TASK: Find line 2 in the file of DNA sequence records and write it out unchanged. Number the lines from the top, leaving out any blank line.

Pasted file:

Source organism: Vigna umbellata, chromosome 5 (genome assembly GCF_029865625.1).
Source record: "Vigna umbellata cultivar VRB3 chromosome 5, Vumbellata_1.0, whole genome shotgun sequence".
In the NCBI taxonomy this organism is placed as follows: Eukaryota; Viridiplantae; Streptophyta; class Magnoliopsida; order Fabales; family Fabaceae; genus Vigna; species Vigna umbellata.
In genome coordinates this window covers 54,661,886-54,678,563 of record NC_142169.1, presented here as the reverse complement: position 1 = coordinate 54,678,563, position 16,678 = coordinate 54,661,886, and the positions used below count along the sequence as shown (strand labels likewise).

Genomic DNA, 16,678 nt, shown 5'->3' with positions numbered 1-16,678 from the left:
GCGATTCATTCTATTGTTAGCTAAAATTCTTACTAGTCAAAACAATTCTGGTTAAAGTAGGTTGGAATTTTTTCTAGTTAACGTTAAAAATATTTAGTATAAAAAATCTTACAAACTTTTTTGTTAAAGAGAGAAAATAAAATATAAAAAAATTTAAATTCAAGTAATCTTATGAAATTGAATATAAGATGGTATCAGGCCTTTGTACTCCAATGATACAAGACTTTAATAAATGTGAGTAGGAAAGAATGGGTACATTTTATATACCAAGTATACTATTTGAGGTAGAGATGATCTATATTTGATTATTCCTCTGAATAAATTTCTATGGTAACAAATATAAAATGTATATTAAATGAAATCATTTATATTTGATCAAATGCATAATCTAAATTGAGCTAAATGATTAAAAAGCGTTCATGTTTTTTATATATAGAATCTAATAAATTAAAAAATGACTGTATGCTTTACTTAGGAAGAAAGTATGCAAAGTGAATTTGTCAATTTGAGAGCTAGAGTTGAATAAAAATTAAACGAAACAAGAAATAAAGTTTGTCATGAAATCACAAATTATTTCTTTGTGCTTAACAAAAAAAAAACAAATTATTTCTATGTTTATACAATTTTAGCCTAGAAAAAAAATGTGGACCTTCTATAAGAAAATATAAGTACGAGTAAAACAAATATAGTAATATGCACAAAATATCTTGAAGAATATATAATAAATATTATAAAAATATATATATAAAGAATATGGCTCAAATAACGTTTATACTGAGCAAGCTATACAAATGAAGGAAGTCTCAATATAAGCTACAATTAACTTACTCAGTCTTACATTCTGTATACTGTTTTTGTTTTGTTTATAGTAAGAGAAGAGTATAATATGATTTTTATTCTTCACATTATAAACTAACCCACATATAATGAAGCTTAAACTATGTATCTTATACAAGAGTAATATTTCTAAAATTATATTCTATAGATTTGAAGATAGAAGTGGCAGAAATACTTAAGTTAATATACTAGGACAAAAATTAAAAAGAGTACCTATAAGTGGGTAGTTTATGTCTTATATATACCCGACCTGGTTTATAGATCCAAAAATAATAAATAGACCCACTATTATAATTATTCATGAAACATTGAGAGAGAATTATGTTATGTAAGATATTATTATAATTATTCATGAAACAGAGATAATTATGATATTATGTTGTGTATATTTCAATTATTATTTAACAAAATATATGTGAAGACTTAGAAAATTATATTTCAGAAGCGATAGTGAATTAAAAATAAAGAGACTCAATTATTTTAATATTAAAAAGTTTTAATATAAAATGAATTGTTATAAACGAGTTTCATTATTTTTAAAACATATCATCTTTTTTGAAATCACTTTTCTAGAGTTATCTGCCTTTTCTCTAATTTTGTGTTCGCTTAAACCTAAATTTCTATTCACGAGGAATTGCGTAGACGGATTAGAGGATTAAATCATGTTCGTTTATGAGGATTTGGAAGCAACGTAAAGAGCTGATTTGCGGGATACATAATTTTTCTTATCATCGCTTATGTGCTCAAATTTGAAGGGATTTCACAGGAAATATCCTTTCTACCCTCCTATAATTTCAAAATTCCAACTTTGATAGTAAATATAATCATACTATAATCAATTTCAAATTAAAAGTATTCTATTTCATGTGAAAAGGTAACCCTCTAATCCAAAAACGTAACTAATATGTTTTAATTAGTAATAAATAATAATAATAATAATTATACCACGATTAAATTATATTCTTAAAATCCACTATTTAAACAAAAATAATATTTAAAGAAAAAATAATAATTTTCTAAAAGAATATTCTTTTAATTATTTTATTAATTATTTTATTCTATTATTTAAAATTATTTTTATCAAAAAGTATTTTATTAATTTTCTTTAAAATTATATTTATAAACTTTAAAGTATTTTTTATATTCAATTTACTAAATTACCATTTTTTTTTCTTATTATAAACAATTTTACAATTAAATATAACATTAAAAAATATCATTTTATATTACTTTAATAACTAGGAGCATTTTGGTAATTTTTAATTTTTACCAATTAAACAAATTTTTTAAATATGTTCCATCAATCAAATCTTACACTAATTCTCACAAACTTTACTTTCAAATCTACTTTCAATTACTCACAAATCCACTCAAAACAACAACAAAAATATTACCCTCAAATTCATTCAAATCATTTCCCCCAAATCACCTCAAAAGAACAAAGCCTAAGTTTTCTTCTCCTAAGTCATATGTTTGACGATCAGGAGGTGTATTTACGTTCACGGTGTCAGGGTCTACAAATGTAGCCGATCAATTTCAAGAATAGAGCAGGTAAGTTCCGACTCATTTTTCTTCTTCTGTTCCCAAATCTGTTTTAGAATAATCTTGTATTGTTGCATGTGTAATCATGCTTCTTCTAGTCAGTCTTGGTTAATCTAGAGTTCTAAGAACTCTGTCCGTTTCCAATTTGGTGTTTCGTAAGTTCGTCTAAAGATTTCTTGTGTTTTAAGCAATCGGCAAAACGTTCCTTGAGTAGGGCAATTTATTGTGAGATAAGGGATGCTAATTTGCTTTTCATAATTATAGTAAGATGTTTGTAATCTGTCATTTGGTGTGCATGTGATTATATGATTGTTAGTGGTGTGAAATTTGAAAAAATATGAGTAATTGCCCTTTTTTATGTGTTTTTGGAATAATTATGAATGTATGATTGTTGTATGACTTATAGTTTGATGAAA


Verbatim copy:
Source record: "Vigna umbellata cultivar VRB3 chromosome 5, Vumbellata_1.0, whole genome shotgun sequence".